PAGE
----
Carbon monoxide poisoning can occur at home. Think of poorly vented appliances or indoor use of grills. It is very important to install carbon monoxide alarms in your home and check at a minimum annually that they are still working.
Also, lead poisoning can occur especially in homes built prior to 1978, which may have been built with lead-based paint. Flaking paint or dust from the home may cause lead poisoning in children. If you live in an older home, remove any peeling paint that your child can get into. If there is dust, rinse your child’s toys frequently. It is important to identify any lead risks in your home and keep your children away from it.
What to Do If Exposed
If you think your child has been exposed to or has ingested something poisonous, first make sure there is nothing left in your child’s mouth or check to see if he or she has swallowed anything. Never try to have your child vomit. If the poison was acidic, you can do more damage to the throat. If your child is unconscious, not breathing, unusually sleepy, has experienced a seizure or any distress, call 911 immediately.
If your child is not having any symptoms or only mild symptoms, you can call the Poison Control Center (800-222-1222) for any poison emergency. They will ask you what poison the child may have been exposed to or swallowed, including how much, when it occurred and the age of the child who was possibly poisoned. Even if you are not sure exactly what happened, they can assist you on how to handle the potential poisoning. They will tell you what to look for and what to do depending on what the poison exposure or ingestion was.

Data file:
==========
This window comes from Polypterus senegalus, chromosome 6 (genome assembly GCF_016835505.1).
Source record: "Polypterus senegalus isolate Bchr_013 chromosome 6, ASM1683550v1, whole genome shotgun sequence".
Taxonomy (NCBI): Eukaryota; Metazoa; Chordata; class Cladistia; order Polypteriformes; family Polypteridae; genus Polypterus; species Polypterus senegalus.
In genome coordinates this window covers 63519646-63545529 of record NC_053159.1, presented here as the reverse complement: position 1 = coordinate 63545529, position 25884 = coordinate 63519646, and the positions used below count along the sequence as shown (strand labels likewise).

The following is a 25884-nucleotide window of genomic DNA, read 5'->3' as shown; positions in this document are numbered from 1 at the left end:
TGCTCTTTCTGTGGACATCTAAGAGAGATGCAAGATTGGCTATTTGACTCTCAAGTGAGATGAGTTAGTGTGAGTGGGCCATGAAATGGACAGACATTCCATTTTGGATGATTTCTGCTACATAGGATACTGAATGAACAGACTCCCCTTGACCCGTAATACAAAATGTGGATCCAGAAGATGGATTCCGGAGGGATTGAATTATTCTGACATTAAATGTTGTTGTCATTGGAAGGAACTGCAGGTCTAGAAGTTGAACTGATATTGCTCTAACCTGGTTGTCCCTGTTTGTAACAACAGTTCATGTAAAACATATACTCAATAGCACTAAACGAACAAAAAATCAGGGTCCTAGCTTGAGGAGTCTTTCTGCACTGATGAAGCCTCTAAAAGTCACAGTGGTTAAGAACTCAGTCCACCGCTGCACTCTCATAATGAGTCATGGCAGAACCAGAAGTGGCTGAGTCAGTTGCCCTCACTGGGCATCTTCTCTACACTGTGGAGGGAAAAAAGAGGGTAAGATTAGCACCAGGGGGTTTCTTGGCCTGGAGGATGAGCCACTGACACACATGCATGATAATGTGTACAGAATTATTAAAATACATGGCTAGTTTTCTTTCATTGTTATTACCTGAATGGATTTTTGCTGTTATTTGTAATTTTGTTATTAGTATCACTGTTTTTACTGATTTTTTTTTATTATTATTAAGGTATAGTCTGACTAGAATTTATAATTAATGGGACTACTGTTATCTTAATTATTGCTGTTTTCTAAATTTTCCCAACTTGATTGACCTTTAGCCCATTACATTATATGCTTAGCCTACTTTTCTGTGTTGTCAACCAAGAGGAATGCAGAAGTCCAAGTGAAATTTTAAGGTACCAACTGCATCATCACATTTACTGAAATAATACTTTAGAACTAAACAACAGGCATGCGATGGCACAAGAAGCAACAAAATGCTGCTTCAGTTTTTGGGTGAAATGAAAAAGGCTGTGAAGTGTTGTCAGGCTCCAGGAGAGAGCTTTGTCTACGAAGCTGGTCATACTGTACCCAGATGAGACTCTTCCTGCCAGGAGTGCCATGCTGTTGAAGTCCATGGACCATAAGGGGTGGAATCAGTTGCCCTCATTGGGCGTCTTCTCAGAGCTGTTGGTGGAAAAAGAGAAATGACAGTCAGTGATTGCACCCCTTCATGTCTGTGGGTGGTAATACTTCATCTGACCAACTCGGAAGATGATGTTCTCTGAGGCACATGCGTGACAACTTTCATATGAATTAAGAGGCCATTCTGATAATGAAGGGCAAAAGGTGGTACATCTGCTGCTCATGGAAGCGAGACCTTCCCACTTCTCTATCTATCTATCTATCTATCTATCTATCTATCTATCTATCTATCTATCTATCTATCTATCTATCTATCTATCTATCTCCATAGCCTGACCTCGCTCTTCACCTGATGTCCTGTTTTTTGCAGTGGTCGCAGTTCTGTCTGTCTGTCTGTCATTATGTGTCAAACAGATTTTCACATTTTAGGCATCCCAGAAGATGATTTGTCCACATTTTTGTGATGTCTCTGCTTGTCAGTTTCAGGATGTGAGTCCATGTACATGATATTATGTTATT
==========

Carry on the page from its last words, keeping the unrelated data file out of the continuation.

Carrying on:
I suggest keeping the Poison Control Center phone number in a place you can access immediately; put it on the refrigerator for you and family members to see easily, give it to your child care provider, and put it near or in all your phones and anywhere else you can retrieve it quickly.
Kids often love to explore and put everything in their mouth. So the things around the house can be a potential safety hazard if ingested. Whether your little one is starting to crawl, or your toddler is running around at grandma’s house, learning about poison prevention can help keep your little ones stay safe while they’re having fun!
Alison Mitzner, MD is a former practicing pediatrician and a Senior Director at Pfizer’s Worldwide Safety & Regulatory Operations.
- 1. Centers for Disease Control and Prevention. Poisoning prevention. Accessed March 2, 2016.
- 2. American Academy of Pediatrics. Poison prevention and treatment tips national poison prevention week. Accessed March 2, 2016.
- 3. FamilyDoctor.org. Child safety: Keeping medicines out of reach. Accessed March 2, 2016.
- 4. National Capital Poison Center. NBIH button battery ingestion triage and treatment guideline. Accessed March 2, 2016.
- 5. What to Expect. Accidental childhood poisoning. Accessed March 2, 2016.
- 6. Centers for Disease Control and Prevention. Lead poisoning: Words to know from A to Z. Accessed March 2, 2016.
- 7. Mayo Clinic Staff. Poisoning: First aid. Accessed March 2, 2016.